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Vandy Seniors Set to Leave a Legacy

By Matt Smith
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To be a legitimate contender for the division championship, the Commodores must fare better against the league’s top teams. Of the team’s 13 wins over FBS opponents the past two seasons, none have come against teams that finished the regular season with a winning record.

While redshirting as a freshman offensive lineman at Vanderbilt in 2009, Wesley Johnson sat through an 0-8 SEC season. Johnson was left wondering if his class would be the one to turn around the struggling program.


“We always believed that we could be at the point at we’re at,” Johnson said, “but looking back on then, I think it’s pretty special [what we’ve achieved].”


Just four years later, the Vanderbilt record book has now been rewritten with accomplishments never before seen in Nashville. The 2012 Commodores won nine games for the first time since 1915. Their 15 combined wins 2011 and 2012 were the most in consecutive seasons since 1928 and 1929. Their five SEC wins were the most since 1935.


When it happened, you really don’t understand the implications of doing something like that,” said senior wide receiver Jordan Matthews. “Once we got done and had a little bit of time to reflect on it, it was like ‘wow, look how far we’ve come’.”


Much of the credit for all of those “first time since” statistics goes to third-year head coach James Franklin. Formerly an offensive coordinator at both Kansas State and Maryland, Franklin brought a much-needed swagger to a program that had been the perennial doormat of the SEC for most of the league’s 80-year existence.


“The biggest thing he’s brought is excitement and electricity every single day to the facility and to the Nashville community,” Matthews said. “Everybody else in our community and our team has raised their level of excitement.


For Matthews, who was selected as one of the two wide receivers on the media’s preseason All-SEC team, he experienced a coaching change immediately after arriving on campus as a freshman. Bobby Johnson abruptly resigned just months before the 2010 season, as offensive line coach Robbie Caldwell served as the interim coach for a second consecutive 2-10 season.


“I’ve seen both sides of it,” Matthews said. “As a freshman – 2-10, the bottom of the SEC, in the cellar – to where we are now, it’s crazy. It’s really exciting.”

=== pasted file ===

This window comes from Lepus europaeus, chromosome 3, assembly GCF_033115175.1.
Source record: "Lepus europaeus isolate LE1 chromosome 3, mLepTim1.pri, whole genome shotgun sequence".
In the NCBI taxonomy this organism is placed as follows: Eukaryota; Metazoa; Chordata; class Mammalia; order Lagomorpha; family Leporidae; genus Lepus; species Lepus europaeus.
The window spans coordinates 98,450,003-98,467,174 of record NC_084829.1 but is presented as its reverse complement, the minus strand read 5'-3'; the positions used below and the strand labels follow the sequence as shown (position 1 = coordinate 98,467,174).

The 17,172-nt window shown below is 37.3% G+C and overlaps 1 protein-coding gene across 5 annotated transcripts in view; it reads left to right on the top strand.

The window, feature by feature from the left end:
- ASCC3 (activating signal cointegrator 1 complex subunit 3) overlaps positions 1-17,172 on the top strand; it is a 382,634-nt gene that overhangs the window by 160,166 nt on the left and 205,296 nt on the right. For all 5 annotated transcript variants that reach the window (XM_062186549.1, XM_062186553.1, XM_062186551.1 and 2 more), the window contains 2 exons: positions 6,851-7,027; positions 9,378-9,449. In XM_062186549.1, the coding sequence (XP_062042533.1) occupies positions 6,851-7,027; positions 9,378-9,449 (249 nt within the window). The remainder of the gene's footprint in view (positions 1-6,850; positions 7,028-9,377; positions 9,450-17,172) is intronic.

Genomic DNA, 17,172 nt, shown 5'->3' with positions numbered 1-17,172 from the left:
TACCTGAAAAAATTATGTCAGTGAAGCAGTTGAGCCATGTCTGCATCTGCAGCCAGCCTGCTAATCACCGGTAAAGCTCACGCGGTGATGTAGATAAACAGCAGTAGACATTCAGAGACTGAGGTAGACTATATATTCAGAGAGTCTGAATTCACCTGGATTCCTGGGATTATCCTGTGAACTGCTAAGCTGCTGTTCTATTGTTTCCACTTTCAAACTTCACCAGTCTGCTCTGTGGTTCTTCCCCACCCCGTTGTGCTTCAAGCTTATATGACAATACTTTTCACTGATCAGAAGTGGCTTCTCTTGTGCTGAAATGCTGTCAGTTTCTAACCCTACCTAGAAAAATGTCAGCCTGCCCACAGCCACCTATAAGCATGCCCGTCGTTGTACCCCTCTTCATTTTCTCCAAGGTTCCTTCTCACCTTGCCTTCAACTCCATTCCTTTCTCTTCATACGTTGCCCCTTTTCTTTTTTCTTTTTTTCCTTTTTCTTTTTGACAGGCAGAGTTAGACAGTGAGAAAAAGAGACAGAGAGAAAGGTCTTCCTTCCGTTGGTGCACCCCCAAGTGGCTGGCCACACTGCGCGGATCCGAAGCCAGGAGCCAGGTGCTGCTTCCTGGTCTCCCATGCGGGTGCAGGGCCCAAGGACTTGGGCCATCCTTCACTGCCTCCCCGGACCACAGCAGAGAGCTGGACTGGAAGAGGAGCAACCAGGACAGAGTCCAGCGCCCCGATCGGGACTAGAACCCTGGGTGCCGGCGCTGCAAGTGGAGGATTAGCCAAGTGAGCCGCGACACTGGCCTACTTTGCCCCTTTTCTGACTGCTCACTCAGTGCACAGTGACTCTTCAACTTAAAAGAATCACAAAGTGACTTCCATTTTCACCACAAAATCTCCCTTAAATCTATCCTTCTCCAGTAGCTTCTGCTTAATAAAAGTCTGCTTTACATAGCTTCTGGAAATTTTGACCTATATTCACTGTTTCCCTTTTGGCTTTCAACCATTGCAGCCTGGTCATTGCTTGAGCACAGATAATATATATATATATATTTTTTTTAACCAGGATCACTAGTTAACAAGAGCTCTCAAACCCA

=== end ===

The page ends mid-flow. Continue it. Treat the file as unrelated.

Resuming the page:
Now, the Commodores have their sights set on a goal that not too long ago seemed laughable: an SEC East title.


“Our goals are always to win SEC championships,” Franklin said. “We believe that. I don’t know what other goals you set.”


To be a legitimate contender for the division championship, the Commodores must fare better against the league’s top teams. Of the team’s 13 wins over FBS opponents the past two seasons, none have come against teams that finished the regular season with a winning record.


Vanderbilt’s schedule within the SEC is daunting, with trips to Florida, South Carolina, Texas A&M and home games with Georgia and Ole Miss. The Rebels’ visit to Nashville opens the 2013 season on Thursday Aug. 29. It will be the second consecutive year the Commodores have opened on a Thursday, an opportunity that Franklin believes helps every aspect of the program.


“Our number one challenge is to change the perception of the way people see Vanderbilt,” Franklin said. “We’re going to have the country’s attention. When you do that, you have the opportunity to change people’s perception. It’s great for college football. It’s great for the SEC. I know it’s great for Vanderbilt.”


One position that has helped fuel the Commodores turnaround has been cornerback. With Casey Hayward in 2011 and Trey Wilson in both 2011 and 2012, Vanderbilt has been led by one of the SEC’s best cornerbacks. In both seasons, the Commodores finished in the top 10 in the nation in pass defense efficiency. With Hayward now with the NFL’s Green Bay Packers and Wilson with the Jacksonville Jaguars, Andre Hal is next line to take on some of the SEC’s best wideouts.


“[Hayward and Wilson] taught me how to be a student of the game. Watch film, know it before it comes,” Hal said of his two predecessors.


Hal is no stranger to making big plays, as his 36-yard interception return against Tennessee helped set up the go-ahead touchdown in what would turn into a rout of the Commodores’ in-state rival. The interception also produced an iconic image of then-Tennessee head coach Derek Dooley preparing to rip off his headset, which Hal used as his Twitter avatar.


“Coach Dooley recruited me when he was at Louisiana Tech, but seeing that picture, it was kind of funny seeing his face,” Hal said.


The three seniors hope to close their careers this fall as the most successful class in Vanderbilt history. While that doesn’t necessarily require a trip to Atlanta on the first Saturday of December, the players know they’ll leave in far better shape then when they arrived.


This isn’t your older brother’s Vanderbilt. While the best may be yet to come after they leave, the senior class has done things many thought were impossible when they first set foot on campus. With still one chapter left to write, that’s a legacy every college football player could only hope to leave behind.

Matt Smith - Matt is a 2007 graduate of Notre Dame and has spent most of his life pondering why most people in the Mid-Atlantic actually think there are more important things than college football. He has blogged for College Football News, covering both national news as well as Notre Dame and the service academies. He credits Steve Spurrier and Danny Wuerffel for his love of college football and tailgating at Florida, Tennessee, and Auburn for his love of sundresses. Matt covers the ACC as well as the national scene.